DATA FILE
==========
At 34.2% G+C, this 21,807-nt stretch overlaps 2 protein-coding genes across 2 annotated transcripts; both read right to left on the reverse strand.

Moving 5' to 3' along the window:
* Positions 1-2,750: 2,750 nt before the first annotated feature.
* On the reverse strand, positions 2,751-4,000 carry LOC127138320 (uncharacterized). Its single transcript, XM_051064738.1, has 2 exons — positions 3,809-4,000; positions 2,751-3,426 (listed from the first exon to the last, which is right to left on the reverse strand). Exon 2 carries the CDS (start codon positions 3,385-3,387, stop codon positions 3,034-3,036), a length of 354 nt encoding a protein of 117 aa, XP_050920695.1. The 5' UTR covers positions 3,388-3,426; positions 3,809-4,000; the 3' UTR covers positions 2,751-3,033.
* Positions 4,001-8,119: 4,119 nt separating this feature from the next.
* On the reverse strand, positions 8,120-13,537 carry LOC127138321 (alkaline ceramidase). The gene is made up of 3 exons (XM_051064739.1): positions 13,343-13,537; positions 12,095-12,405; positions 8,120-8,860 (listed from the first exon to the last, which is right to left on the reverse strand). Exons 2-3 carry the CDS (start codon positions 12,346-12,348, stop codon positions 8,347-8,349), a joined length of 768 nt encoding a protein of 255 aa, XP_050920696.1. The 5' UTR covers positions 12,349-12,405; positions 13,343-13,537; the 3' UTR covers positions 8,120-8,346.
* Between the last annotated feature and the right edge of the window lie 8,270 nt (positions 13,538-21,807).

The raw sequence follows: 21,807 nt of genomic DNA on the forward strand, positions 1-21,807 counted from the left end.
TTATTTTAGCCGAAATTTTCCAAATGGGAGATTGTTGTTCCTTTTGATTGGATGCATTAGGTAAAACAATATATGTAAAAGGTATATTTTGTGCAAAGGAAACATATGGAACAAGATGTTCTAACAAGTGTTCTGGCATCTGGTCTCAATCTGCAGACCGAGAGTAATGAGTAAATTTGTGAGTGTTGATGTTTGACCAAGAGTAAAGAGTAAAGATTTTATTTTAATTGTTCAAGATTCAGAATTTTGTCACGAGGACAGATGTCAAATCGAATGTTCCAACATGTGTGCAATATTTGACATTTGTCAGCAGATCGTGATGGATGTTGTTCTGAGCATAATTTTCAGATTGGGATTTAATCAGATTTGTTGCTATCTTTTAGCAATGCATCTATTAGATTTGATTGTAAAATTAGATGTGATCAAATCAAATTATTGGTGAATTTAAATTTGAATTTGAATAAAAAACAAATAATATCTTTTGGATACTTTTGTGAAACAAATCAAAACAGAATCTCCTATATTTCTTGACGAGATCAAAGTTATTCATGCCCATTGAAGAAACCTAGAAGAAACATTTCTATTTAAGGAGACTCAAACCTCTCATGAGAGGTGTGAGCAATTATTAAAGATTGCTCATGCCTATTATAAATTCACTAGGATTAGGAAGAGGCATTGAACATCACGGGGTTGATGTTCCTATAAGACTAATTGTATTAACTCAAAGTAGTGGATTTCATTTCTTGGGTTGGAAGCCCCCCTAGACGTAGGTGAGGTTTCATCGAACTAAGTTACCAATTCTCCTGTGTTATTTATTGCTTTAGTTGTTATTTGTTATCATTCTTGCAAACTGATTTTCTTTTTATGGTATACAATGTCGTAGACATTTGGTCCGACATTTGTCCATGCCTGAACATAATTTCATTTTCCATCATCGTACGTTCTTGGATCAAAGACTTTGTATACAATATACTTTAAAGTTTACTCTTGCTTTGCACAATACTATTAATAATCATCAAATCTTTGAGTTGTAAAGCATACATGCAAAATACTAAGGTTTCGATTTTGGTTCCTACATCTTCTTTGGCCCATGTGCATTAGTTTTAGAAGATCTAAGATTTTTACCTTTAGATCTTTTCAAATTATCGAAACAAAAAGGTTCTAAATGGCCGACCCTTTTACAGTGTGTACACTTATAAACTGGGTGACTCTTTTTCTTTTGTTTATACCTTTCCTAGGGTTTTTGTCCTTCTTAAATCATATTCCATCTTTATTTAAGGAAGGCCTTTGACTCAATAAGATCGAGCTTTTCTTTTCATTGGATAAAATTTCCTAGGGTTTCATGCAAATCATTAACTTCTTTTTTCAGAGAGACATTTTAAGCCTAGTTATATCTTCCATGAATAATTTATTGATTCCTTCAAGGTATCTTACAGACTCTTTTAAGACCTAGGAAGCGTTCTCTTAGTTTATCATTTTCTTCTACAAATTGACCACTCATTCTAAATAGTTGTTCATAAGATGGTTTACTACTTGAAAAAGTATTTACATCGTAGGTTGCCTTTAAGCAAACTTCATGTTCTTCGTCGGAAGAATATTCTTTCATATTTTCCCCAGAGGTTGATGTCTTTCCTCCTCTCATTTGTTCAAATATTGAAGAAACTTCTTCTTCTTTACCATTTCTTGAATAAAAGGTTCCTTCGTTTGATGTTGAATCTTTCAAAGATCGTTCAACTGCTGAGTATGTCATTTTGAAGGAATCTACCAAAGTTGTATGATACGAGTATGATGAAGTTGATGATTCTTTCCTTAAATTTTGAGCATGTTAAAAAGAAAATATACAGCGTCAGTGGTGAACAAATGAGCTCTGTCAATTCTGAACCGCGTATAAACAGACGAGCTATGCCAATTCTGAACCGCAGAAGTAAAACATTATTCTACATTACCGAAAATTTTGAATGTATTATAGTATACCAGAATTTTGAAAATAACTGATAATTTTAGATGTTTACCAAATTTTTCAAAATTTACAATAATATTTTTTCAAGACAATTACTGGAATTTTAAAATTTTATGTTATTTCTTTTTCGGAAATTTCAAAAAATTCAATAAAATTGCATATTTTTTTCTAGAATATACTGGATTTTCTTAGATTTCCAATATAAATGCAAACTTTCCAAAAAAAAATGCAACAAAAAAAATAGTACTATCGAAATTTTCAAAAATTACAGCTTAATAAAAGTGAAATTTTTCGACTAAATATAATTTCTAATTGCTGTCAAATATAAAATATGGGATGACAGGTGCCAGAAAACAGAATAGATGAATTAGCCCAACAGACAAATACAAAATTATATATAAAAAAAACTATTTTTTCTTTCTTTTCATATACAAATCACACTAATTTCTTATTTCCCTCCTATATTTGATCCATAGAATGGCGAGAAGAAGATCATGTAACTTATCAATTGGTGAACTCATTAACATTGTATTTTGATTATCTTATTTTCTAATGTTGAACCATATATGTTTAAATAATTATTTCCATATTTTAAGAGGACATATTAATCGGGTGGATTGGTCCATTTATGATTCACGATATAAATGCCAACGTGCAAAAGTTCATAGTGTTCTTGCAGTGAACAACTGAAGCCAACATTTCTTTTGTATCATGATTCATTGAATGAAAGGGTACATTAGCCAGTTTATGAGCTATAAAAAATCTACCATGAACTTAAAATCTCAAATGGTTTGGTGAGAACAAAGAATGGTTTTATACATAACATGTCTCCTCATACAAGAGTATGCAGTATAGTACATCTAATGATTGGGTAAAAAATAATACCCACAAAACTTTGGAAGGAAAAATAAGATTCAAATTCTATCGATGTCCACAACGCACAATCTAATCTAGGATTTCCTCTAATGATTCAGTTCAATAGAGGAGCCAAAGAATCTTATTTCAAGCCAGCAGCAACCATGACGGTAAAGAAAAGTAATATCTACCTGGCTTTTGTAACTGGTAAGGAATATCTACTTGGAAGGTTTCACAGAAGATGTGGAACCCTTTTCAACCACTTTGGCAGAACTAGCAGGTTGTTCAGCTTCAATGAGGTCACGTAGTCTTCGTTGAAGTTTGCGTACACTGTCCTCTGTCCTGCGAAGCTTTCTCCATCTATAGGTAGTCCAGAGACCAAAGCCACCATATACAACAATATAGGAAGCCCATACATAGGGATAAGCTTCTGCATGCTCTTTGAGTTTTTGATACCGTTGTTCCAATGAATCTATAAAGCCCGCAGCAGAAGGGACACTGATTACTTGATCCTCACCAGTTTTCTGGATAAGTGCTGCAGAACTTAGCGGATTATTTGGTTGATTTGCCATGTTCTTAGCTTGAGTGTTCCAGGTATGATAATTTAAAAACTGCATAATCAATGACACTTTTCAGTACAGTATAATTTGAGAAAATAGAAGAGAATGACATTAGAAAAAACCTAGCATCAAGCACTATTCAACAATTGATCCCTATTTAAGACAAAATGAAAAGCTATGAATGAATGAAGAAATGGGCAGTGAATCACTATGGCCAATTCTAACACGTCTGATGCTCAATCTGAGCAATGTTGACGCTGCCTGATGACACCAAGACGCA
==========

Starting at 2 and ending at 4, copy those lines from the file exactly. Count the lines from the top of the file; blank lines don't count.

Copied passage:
Moving 5' to 3' along the window:
* Positions 1-2,750: 2,750 nt before the first annotated feature.
* On the reverse strand, positions 2,751-4,000 carry LOC127138320 (uncharacterized). Its single transcript, XM_051064738.1, has 2 exons — positions 3,809-4,000; positions 2,751-3,426 (listed from the first exon to the last, which is right to left on the reverse strand). Exon 2 carries the CDS (start codon positions 3,385-3,387, stop codon positions 3,034-3,036), a length of 354 nt encoding a protein of 117 aa, XP_050920695.1. The 5' UTR covers positions 3,388-3,426; positions 3,809-4,000; the 3' UTR covers positions 2,751-3,033.